Relationship with Democrats
One point of departure between the two, however, is that Ryan — who was Mitt Romney’s running mate in 2012 — can sometimes be a partisan lightning rod, while Paulsen has taken pains to avoid controversy. He says he talks with Democrats often, and says “relationships matter … in divided government, you’re never going to get your way 100 percent of the time.”
To that end, when he introduces a bill, Paulsen says he “shops them around … I talk to members and get to know them, and that has created opportunities to work with [Democrats].” Indeed, his office says that over 80 percent of the bills he has sponsored or co-sponsored have also been co-sponsored by Democrats. Paulsen acknowledges this is not a common approach in the GOP caucus. He says there are some members of his party who will wait to vote on a bill or an amendment to make sure that not many Democrats support it. “I don’t think that’s the right approach,” he says.
Paulsen’s efforts at maintaining a pragmatic and bipartisan image haven’t spared him from Democratic criticism, however. Earlier this year, the 3rd District DFL began taking aim at Paulsen, suggesting his “moderate independent” image is an act. In an online post, the DFL cited a list of his votes, such as one in favor of the “Tea Party” Republican budget, in painting a picture of him as a right-winger. The DFL also hammered his advocacy for the medical-device-tax repeal. Though every member of the Minnesota delegation backs the idea to some degree, Paulsen’s bill would not replace the Obamacare funding the tax provides, basically a prerequisite for Democratic support. He has said an offset is unnecessary.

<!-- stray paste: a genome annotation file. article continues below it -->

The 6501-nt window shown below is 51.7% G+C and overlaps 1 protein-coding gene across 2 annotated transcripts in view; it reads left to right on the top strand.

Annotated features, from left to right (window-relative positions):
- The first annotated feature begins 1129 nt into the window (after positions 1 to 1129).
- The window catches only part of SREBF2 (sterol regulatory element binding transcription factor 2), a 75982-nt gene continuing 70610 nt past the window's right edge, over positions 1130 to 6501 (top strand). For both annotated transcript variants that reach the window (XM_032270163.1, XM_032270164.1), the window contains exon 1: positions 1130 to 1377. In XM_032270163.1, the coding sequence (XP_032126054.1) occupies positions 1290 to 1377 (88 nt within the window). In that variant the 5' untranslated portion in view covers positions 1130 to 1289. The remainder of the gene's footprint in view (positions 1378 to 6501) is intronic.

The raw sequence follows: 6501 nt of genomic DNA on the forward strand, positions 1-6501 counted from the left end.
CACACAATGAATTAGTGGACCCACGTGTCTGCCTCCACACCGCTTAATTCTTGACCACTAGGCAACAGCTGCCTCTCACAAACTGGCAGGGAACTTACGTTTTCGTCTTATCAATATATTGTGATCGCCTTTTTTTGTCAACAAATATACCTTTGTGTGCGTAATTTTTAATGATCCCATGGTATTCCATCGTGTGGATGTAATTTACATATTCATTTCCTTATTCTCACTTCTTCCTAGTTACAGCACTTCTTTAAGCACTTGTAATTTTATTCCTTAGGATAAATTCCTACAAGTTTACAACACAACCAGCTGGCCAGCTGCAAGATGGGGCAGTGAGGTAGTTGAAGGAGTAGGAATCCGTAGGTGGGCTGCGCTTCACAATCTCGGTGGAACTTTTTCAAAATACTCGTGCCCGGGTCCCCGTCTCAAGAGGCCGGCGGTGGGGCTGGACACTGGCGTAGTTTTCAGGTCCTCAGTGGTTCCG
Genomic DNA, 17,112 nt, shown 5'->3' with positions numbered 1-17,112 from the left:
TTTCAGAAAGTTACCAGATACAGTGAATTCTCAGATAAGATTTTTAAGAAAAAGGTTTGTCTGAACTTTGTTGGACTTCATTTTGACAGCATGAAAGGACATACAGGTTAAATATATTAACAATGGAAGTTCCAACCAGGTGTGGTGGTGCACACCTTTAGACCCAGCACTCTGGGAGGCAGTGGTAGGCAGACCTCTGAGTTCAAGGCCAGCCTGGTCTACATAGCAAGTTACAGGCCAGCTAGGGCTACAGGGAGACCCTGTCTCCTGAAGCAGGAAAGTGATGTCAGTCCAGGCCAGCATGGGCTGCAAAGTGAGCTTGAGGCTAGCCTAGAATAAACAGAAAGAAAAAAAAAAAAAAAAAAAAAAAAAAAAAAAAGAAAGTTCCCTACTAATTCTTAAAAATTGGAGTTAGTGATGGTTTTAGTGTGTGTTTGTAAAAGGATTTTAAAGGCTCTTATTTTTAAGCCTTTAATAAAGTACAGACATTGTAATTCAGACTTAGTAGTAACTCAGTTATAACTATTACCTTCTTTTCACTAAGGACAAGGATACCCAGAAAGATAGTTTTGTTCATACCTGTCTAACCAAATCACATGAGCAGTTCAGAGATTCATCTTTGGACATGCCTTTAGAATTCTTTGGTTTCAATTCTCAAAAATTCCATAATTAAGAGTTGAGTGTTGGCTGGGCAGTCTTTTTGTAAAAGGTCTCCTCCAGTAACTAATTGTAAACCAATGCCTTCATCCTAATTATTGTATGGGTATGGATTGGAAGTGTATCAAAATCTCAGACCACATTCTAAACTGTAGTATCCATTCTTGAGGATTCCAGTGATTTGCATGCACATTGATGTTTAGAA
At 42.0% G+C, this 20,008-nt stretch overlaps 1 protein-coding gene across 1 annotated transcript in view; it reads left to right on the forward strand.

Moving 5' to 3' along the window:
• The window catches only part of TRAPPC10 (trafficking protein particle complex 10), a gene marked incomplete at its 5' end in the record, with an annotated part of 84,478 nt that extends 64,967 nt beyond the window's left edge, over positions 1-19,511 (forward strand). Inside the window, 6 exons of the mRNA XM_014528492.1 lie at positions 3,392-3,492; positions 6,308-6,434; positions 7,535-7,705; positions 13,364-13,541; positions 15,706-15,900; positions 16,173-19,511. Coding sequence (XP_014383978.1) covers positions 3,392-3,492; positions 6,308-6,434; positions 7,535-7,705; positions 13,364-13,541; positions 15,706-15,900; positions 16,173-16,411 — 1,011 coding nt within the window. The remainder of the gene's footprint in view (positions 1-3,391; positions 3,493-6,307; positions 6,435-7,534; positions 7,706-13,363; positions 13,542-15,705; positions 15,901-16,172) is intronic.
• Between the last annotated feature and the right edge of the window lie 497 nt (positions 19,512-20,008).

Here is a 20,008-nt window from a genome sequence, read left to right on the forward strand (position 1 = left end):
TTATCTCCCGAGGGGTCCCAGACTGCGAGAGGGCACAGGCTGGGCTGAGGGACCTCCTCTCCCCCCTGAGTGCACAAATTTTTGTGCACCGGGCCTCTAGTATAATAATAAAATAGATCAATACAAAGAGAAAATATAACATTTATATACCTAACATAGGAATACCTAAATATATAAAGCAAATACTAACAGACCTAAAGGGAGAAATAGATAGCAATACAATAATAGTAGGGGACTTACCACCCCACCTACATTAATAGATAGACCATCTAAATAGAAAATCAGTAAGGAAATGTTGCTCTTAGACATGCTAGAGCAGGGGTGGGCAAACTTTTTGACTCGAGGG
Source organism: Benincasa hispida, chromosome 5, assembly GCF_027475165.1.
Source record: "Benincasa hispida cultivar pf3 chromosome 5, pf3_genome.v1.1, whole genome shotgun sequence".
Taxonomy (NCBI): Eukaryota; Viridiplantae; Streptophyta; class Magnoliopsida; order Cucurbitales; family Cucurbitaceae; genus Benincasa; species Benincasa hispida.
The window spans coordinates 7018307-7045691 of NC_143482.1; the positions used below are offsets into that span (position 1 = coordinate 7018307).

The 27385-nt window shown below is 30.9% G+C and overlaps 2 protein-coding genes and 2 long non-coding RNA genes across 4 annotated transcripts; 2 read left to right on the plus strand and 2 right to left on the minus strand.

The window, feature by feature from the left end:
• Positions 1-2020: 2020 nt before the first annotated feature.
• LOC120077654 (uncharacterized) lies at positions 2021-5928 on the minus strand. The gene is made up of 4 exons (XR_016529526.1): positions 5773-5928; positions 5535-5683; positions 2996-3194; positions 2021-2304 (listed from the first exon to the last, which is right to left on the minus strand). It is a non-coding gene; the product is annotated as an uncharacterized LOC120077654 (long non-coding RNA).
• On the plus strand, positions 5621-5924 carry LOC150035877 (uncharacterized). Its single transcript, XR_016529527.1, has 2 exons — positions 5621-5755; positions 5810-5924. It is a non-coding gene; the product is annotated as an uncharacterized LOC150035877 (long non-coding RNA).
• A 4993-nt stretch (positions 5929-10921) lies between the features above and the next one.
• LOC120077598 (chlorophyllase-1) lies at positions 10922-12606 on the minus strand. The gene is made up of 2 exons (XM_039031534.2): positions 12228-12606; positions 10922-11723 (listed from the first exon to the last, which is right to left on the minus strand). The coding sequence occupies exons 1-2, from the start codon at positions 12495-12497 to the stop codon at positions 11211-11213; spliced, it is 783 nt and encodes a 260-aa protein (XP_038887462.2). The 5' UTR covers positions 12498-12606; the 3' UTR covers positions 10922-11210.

Still, Paulsen is a team player and a good soldier for GOP leadership, and as the party’s center has moved to the right, some moderates and liberals will find plenty not to like in his voting record — for example, on the environment. Paulsen, like much of the Republican caucus, has voted to weaken environmental regulations, and has voted against initiatives to curb greenhouse gas emissions. He has a 17 percent rating from the League of Conservation Voters.
But the legislation he has personally introduced — look no further than to the bill to provide tax relief to the families of fallen or injured firefighters, for example — appeals to a healthy swath of the electorate.
For those issues that aren’t as straightforward, though, Paulsen and his staff acknowledge that messaging can be an uphill battle.
“There are small bills that the average person may never have heard of — kind of wonky, that get in the weeds,” he says of his record. In making his point, Paulsen recalled a coffee group he visited last week at a McDonald’s in his district. “I showed up and there were about 25 people there,” he said. “They were asking me — ‘how come Congress isn’t doing anything?’ I rattle through the little things, and they say, ‘how come we don’t hear about them?’ That can be a constant battle.”
The congressman acknowledges the 24-hour news cycle doesn’t exactly reward politicians like him, who may not grab headlines with big, bold ideas but prefer to quietly advance policy. But he says he doesn’t care. “I’ll continue to be a workhorse. I don’t need to be on cable TV, I just wanna get stuff done.”